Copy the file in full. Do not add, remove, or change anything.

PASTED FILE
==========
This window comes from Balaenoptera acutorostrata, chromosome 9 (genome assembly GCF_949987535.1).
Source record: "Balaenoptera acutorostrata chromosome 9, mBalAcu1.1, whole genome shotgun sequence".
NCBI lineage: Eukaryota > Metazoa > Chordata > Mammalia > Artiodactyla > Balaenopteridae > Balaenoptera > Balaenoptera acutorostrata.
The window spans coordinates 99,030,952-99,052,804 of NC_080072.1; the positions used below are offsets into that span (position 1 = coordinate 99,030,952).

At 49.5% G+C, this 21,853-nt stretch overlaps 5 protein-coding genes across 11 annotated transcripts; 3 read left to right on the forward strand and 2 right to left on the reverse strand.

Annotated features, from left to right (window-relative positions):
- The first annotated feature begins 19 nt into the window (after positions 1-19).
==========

This window comes from Balaenoptera acutorostrata, chromosome 9 (genome assembly GCF_949987535.1).
Source record: "Balaenoptera acutorostrata chromosome 9, mBalAcu1.1, whole genome shotgun sequence".
NCBI lineage: Eukaryota > Metazoa > Chordata > Mammalia > Artiodactyla > Balaenopteridae > Balaenoptera > Balaenoptera acutorostrata.
The window spans coordinates 99,030,952-99,052,804 of NC_080072.1; the positions used below are offsets into that span (position 1 = coordinate 99,030,952).

At 49.5% G+C, this 21,853-nt stretch overlaps 5 protein-coding genes across 11 annotated transcripts; 3 read left to right on the forward strand and 2 right to left on the reverse strand.

Annotated features, from left to right (window-relative positions):
- The first annotated feature begins 19 nt into the window (after positions 1-19).